• Click to enlarge Labral tear of the shoulder can occur when dislocating your shoulder, falling onto your arm, or using your arm to break a fall.​ It can also be caused by a forced movement of your arm or shoulder such as lifting a heavy object or use of your shoulder in sports with a repetitive, high speed overhead movement, such as throwing a ball or serving in tennis.
  • You may experience arm and shoulder pain or weakness, painful overhead movements of the shoulder, and a clicking or grinding sound or sensation when the shoulder is in motion.
  • The pain can periodically go away but then come back with certain movements of the shoulder. Symptoms may last until the torn labrum is fixed with surgery.

​what is labral tear of the shoulder?

The labrum is a lip of connective tissue around the socket. When the labrum is injured, it is called a labral tear. 

how is labral tear of the shoulder diagnosed and treated?

A Summit Medical Group shoulder specialist will examine the shoulder and joints to make an initial assessment. Your healthcare team will check your shoulder for pain, tenderness, loss of motion, or joint looseness as you move your arm in all directions. Typically, they will ask you if your shoulder pain began suddenly or gradually. Your care team may recommend a combination of X-rays, CT scans, and MRIs to determine the exact extent of the damage.  The MRI may be done with an arthrogram. In an arthrogram, a special dye is injected into the shoulder to provide a better look at the labrum and other shoulder structures. Our Orthopedics and Sports Medicine center offers all of these services under one roof. We are able to respond to urgent needs during our Sports Injury Hours or at our Urgent Care Centers.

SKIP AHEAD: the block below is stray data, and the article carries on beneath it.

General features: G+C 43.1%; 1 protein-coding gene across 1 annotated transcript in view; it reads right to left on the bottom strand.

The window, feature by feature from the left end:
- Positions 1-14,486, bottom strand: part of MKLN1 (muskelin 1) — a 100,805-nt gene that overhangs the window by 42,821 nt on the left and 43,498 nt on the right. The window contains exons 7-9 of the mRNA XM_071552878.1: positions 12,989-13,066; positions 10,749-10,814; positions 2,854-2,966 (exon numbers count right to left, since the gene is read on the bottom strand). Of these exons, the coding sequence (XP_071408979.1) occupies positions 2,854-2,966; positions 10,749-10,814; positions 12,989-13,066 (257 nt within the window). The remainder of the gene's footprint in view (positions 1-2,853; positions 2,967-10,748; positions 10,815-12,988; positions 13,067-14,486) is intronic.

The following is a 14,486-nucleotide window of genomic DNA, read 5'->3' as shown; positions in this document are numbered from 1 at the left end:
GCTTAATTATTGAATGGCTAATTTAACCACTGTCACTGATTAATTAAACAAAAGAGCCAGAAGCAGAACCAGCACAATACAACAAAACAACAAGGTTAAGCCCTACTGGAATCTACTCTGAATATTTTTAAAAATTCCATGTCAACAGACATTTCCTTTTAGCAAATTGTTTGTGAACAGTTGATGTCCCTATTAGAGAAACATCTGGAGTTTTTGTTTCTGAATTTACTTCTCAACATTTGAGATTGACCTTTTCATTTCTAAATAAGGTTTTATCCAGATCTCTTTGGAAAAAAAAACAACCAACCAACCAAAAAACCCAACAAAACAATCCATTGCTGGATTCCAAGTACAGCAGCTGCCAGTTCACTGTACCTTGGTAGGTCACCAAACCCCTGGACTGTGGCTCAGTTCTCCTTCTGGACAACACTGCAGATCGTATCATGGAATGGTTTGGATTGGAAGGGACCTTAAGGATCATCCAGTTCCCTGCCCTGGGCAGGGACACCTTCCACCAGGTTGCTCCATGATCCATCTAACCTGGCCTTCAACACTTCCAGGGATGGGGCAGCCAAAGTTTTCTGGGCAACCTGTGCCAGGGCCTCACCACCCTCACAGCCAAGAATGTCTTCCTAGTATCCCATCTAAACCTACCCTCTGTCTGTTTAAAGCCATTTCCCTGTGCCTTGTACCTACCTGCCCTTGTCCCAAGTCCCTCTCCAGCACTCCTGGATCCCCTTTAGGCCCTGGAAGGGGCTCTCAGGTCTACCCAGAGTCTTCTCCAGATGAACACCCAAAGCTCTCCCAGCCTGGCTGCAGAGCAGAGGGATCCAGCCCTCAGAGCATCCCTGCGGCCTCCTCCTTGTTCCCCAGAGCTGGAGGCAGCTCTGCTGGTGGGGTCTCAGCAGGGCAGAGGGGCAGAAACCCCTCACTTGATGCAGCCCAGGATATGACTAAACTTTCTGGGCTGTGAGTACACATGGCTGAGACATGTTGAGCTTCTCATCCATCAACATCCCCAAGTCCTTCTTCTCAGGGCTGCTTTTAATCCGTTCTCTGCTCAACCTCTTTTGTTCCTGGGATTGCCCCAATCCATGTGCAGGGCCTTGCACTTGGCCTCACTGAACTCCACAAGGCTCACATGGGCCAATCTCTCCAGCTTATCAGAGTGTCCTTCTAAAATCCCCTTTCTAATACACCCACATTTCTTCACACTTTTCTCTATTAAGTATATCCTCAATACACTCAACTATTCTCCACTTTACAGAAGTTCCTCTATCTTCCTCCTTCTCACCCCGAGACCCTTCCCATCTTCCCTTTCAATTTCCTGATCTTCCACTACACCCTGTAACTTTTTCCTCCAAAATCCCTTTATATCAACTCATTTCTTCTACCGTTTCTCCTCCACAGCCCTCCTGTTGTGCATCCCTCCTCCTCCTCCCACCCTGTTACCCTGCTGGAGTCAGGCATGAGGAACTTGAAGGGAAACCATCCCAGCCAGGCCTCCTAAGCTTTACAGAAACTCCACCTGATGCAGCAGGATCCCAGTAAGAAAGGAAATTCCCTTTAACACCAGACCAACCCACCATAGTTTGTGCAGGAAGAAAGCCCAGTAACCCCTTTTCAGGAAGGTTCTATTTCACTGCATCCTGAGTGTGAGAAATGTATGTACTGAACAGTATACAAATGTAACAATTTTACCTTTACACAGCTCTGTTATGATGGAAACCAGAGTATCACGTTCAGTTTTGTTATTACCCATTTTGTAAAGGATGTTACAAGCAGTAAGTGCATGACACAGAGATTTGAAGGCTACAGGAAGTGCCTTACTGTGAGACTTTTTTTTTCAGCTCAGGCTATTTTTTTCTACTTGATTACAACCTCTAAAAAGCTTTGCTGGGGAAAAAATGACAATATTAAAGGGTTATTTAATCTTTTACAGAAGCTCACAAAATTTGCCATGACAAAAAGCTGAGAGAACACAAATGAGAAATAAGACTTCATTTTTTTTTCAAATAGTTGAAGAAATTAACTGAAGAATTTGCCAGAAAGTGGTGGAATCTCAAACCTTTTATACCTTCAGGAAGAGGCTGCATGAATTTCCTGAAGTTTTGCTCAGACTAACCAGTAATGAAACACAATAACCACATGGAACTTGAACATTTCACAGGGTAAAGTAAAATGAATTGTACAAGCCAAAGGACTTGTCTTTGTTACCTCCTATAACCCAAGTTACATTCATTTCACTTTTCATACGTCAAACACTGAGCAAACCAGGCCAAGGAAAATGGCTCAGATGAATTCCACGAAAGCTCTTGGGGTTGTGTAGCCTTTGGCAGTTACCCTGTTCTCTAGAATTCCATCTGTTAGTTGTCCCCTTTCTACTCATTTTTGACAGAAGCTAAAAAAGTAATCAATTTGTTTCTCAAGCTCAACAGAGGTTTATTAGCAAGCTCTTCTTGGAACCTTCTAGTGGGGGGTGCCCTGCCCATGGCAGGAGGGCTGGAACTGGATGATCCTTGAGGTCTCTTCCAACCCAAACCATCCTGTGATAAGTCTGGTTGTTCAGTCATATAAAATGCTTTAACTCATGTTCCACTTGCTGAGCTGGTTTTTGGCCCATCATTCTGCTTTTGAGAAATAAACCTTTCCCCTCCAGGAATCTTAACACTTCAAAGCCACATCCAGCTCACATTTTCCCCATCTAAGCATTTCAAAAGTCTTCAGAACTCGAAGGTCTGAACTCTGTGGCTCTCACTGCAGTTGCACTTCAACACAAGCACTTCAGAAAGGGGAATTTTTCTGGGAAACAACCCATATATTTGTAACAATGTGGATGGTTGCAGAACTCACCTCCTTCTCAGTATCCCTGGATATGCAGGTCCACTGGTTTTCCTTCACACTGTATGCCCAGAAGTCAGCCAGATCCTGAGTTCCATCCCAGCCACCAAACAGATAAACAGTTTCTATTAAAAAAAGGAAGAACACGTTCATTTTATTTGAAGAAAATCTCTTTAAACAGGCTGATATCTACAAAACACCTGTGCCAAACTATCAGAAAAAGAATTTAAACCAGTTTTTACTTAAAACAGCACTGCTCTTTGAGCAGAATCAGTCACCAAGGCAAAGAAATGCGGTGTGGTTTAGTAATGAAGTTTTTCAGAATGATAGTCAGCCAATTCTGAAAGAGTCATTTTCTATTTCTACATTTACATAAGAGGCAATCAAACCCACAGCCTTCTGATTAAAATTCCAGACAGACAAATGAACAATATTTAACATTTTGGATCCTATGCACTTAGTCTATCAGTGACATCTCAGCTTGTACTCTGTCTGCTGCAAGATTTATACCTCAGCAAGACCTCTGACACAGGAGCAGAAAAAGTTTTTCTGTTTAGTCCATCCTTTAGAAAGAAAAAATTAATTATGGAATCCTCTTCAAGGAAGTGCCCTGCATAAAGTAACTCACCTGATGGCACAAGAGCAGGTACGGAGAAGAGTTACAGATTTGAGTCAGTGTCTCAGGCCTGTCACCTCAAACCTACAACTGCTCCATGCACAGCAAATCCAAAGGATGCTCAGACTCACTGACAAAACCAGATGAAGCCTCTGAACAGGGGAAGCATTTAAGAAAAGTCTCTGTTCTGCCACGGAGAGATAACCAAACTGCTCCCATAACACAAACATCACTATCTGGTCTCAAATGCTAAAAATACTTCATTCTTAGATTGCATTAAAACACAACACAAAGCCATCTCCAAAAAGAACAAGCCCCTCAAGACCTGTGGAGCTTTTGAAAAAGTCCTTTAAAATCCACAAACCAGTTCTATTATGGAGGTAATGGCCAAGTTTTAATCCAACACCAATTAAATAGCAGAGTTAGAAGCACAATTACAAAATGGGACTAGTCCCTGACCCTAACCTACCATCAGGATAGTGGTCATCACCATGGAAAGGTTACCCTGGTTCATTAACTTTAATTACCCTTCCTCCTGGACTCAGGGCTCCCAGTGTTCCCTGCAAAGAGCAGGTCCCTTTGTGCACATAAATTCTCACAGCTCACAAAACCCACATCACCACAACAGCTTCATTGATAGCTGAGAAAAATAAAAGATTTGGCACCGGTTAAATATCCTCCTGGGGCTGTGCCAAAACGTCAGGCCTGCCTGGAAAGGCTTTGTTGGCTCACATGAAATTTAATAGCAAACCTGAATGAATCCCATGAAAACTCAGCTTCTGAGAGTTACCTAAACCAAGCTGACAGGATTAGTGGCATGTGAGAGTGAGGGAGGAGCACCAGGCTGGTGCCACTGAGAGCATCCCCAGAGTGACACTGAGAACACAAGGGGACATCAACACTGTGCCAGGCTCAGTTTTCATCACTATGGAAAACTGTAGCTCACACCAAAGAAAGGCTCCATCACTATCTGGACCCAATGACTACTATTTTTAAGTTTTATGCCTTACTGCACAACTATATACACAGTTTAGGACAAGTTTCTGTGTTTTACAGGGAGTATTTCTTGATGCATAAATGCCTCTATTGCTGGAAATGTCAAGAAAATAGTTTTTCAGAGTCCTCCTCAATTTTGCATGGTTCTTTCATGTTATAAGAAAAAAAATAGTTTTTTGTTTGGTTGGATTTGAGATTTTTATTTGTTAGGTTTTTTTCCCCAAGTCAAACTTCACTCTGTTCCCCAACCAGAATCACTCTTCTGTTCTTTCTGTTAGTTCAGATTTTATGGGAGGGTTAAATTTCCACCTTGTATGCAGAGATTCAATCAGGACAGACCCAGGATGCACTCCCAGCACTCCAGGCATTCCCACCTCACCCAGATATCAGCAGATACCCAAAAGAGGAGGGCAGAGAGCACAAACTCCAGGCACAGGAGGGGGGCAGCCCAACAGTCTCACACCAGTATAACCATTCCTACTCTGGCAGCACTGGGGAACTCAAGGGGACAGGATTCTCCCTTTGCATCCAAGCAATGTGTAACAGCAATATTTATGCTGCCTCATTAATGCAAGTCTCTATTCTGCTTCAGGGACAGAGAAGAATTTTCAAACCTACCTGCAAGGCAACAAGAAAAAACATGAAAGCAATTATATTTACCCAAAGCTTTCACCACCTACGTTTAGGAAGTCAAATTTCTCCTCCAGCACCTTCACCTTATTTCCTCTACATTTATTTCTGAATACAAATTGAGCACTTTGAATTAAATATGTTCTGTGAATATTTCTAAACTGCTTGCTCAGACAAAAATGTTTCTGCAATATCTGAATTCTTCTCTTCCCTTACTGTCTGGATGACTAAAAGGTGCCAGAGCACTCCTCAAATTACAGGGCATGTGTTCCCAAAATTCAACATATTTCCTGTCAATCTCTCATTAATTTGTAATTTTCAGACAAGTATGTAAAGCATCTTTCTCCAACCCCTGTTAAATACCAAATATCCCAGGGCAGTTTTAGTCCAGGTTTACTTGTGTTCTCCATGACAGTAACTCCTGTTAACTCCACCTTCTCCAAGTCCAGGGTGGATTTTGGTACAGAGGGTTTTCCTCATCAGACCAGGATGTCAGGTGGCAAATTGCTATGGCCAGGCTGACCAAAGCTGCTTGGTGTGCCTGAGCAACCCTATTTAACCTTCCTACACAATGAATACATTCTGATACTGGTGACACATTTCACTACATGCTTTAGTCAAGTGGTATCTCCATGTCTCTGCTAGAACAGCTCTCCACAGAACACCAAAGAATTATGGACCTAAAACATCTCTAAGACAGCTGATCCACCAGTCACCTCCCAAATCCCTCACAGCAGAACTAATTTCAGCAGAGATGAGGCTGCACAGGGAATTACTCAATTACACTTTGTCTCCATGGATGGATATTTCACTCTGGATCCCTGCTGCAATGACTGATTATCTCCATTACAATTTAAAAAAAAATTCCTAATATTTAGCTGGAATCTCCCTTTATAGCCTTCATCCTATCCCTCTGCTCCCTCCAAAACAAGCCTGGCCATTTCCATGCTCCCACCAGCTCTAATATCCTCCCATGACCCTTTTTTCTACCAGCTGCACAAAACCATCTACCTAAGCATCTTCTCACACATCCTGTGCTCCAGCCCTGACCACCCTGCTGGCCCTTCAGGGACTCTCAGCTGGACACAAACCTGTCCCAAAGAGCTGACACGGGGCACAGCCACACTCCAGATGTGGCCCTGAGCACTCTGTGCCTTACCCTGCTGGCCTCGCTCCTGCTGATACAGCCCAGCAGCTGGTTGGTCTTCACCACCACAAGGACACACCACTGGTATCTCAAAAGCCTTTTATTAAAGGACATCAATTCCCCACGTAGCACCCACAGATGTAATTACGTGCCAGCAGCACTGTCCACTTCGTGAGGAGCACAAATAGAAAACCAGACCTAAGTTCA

To treat this condition:

  • Put an ice pack, gel pack, or package of frozen vegetables, wrapped in a cloth on the area every 3 to 4 hours, for up to 20 minutes at a time.
  • Take an anti-inflammatory medicine such as ibuprofen, or other medicine as directed by your provider. Read the label and take as directed. Unless recommended by your healthcare team, do not take for more than 10 days.
  • If you have a small labral tear you may choose to avoid activities that cause shoulder pain rather than have surgery.
  • Large labral tears usually need to be fixed in surgery. The tear in the labrum may be repaired or the torn parts trimmed away. Any scar tissue may be removed. If you have torn shoulder ligaments, they may be reattached. 
  • Follow your care team's instructions for doing exercises to help you recover.

Everyone recovers from an injury at a different rate. Return to your activities depends on how soon your shoulder recovers, not by how many days or weeks it has been since your injury has occurred. In general, the longer you have symptoms before you start treatment, the longer it will take to get better. The goal is to return to your normal activities as soon as is safely possible. If you return too soon you may worsen your injury.

Source: Content is adapted from our Live Well Library, developed by RelayHealth. Copyright ©2014 McKesson Corporation and/or one of its subsidiaries. All rights reserved.